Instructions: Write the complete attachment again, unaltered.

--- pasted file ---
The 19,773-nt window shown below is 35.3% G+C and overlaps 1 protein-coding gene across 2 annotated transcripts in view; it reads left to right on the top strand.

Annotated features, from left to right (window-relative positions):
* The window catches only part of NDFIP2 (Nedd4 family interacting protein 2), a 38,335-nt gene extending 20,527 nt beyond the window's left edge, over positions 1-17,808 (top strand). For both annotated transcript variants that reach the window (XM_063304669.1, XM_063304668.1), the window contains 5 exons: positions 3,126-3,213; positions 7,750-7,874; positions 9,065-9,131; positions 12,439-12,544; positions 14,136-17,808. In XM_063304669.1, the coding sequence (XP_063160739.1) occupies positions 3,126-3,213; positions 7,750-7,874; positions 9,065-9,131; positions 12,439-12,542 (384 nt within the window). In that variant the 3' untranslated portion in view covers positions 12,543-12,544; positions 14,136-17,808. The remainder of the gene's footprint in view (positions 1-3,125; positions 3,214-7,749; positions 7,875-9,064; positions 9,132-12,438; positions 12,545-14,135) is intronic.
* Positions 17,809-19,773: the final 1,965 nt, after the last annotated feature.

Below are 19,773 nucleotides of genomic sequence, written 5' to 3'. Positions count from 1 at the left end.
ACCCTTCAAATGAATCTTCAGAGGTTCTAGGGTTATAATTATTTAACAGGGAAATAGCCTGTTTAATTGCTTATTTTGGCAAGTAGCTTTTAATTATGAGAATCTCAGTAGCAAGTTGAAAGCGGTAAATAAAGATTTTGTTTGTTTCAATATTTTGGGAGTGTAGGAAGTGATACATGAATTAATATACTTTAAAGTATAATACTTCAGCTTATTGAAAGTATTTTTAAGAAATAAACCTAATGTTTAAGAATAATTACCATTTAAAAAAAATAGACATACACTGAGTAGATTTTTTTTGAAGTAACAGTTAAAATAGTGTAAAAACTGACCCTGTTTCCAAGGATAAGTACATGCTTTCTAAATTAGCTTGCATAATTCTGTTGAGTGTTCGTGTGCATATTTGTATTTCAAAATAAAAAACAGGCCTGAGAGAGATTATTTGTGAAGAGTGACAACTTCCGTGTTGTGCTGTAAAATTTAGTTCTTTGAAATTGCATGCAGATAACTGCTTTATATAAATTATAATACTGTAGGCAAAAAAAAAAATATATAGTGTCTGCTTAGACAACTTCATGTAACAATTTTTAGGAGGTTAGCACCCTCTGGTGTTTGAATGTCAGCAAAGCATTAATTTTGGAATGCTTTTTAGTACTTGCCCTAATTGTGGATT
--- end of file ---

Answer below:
The 19,773-nt window shown below is 35.3% G+C and overlaps 1 protein-coding gene across 2 annotated transcripts in view; it reads left to right on the top strand.

Annotated features, from left to right (window-relative positions):
* The window catches only part of NDFIP2 (Nedd4 family interacting protein 2), a 38,335-nt gene extending 20,527 nt beyond the window's left edge, over positions 1-17,808 (top strand). For both annotated transcript variants that reach the window (XM_063304669.1, XM_063304668.1), the window contains 5 exons: positions 3,126-3,213; positions 7,750-7,874; positions 9,065-9,131; positions 12,439-12,544; positions 14,136-17,808. In XM_063304669.1, the coding sequence (XP_063160739.1) occupies positions 3,126-3,213; positions 7,750-7,874; positions 9,065-9,131; positions 12,439-12,542 (384 nt within the window). In that variant the 3' untranslated portion in view covers positions 12,543-12,544; positions 14,136-17,808. The remainder of the gene's footprint in view (positions 1-3,125; positions 3,214-7,749; positions 7,875-9,064; positions 9,132-12,438; positions 12,545-14,135) is intronic.
* Positions 17,809-19,773: the final 1,965 nt, after the last annotated feature.

Below are 19,773 nucleotides of genomic sequence, written 5' to 3'. Positions count from 1 at the left end.
ACCCTTCAAATGAATCTTCAGAGGTTCTAGGGTTATAATTATTTAACAGGGAAATAGCCTGTTTAATTGCTTATTTTGGCAAGTAGCTTTTAATTATGAGAATCTCAGTAGCAAGTTGAAAGCGGTAAATAAAGATTTTGTTTGTTTCAATATTTTGGGAGTGTAGGAAGTGATACATGAATTAATATACTTTAAAGTATAATACTTCAGCTTATTGAAAGTATTTTTAAGAAATAAACCTAATGTTTAAGAATAATTACCATTTAAAAAAAATAGACATACACTGAGTAGATTTTTTTTGAAGTAACAGTTAAAATAGTGTAAAAACTGACCCTGTTTCCAAGGATAAGTACATGCTTTCTAAATTAGCTTGCATAATTCTGTTGAGTGTTCGTGTGCATATTTGTATTTCAAAATAAAAAACAGGCCTGAGAGAGATTATTTGTGAAGAGTGACAACTTCCGTGTTGTGCTGTAAAATTTAGTTCTTTGAAATTGCATGCAGATAACTGCTTTATATAAATTATAATACTGTAGGCAAAAAAAAAAATATATAGTGTCTGCTTAGACAACTTCATGTAACAATTTTTAGGAGGTTAGCACCCTCTGGTGTTTGAATGTCAGCAAAGCATTAATTTTGGAATGCTTTTTAGTACTTGCCCTAATTGTGGATT